Find Your Life

What we think is life is often no such thing.  Let us find the abundant life of Jesus that comes in losing the life the world values.

16th Sunday after Pentecost (Year B) – September 13, 2015 – Isaiah 50:4-9a, Mark 8:27-38

St. Jacob’s-Spaders Lutheran Church, Harrisonburg, Virginia

Find Your Life – Pastor Evan Davis

So who wants to take up your cross? Deny yourself? Lose your life in the dubious proposition that in the losing of your life you will find your life?

Peter has logic on his side. After correctly identifying Jesus as the Messiah (all those healings and feedings and exorcisms are kinda racking up at this point, and Peter connects the dots), after getting it right, Peter recognizes that Jesus’ “quite open” discussion of great suffering, rejection and death doesn’t make sense at all. This is the opposite of what any self-respecting Messiah ought to be. Leaders don’t talk like that – not if they want to inspire their followers. Any motivational speaker would tell Jesus, “Jesus, be upbeat, optimistic, never-say-die, work hard…that’s the American way, right?”

But Jesus is saying, “die.” And he actually really does want these people to follow him. Be his followers, taking up their cross, denying themselves, and finding their life in the act of letting go of that life. And I want you to follow me – well, I want you to follow Jesus. I want you to follow him into that self-denying, cross-shaped Christian life that I know is so beautiful…that life of giving away possessions, energy, skills, talent, time, commitment, and money to your neighbors, for the sake of Jesus and his gospel, and I am very confident that in giving away all the things the world calls “life” you will discover the real life Jesus is talking about, and promising to you.

But you probably don’t want to hear that sermon anymore than Peter did. Anymore than, truth be told, than I want to hear it. You and I get a little annoyed with the predictable calls to take up our cross and deny ourselves. David Lose describes this week, that we hear that “through the lens of Weight Watchers,” as a call to “cut our enjoyment calories.”1 You know, to spend less money, eat out less, don’t have that extra slice of pie, go on fewer trips, spend less time doing things you really enjoy, live in a smaller house, recycle more often, and give more to charities and the church. Maybe your eyes roll or you just feel really guilty when you’re reminded you really should be spending more of your day caring about the migrants in Europe and the people of Syria and the homeless people in our area. After all, you’ve got enough to deal with. And on top of work and school and people that drive you crazy and deadlines and doctors and surgeries and grief, Jesus wants you find some time to take up your cross too.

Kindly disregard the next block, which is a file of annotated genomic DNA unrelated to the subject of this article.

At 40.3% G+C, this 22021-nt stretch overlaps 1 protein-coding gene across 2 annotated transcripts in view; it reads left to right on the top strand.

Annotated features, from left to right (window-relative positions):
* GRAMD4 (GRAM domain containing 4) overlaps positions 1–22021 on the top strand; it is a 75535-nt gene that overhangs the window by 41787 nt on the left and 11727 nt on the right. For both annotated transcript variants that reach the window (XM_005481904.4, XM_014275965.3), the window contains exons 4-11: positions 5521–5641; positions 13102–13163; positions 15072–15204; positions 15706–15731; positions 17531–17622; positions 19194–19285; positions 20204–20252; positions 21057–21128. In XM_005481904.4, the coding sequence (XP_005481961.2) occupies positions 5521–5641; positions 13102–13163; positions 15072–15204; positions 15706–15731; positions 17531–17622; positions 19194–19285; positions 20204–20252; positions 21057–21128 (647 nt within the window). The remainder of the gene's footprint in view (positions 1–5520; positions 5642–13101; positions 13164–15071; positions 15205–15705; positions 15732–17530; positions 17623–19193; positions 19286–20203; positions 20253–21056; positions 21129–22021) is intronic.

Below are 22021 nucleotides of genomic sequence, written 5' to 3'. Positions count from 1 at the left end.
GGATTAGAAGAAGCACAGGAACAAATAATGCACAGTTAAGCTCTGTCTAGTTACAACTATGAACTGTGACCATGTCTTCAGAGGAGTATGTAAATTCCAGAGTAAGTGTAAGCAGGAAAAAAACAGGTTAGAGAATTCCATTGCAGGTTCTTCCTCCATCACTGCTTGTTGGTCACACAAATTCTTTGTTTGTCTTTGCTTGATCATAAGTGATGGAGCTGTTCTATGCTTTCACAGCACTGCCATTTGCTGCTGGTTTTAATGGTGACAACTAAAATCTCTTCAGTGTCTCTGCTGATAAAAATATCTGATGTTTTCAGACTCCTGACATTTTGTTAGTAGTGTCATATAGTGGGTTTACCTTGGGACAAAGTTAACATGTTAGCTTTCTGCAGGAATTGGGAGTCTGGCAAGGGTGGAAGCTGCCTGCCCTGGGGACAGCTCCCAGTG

Jesus was going to Jerusalem, to undergo great suffering, be rejected, and killed…NOT because those are good things. Not because suffering, rejection, and execution are somehow worthy and redemptive things to undergo in and of themselves. But because he loves you. Loves you so much he would preach and heal and set people free even though it earned him envy and hatred and fear from the authorities, and eventually a death sentence…loves you so much he would not run from that sentence nor fight against those who nail him to the cross, but endured it, giving his back to those who struck him, and his cheeks to those who pull out the beard.

We get into trouble with this as Christians, because our story is a story of sacrificial suffering and death. But it’s Jesus’ sacrifice, God’s sacrifice, his suffering and death, not yours. It’s the suffering and death of God at our hands…it’s the event that reveals the true nature of God’s goodness and our human brokenness. This is the hinge of Mark’s gospel, when we learn that the God we’re dealing with is a God to be found not on the throne but on the cross…a God whose strength comes in weakness. A God not judging us from on high but suffering for us on the cross.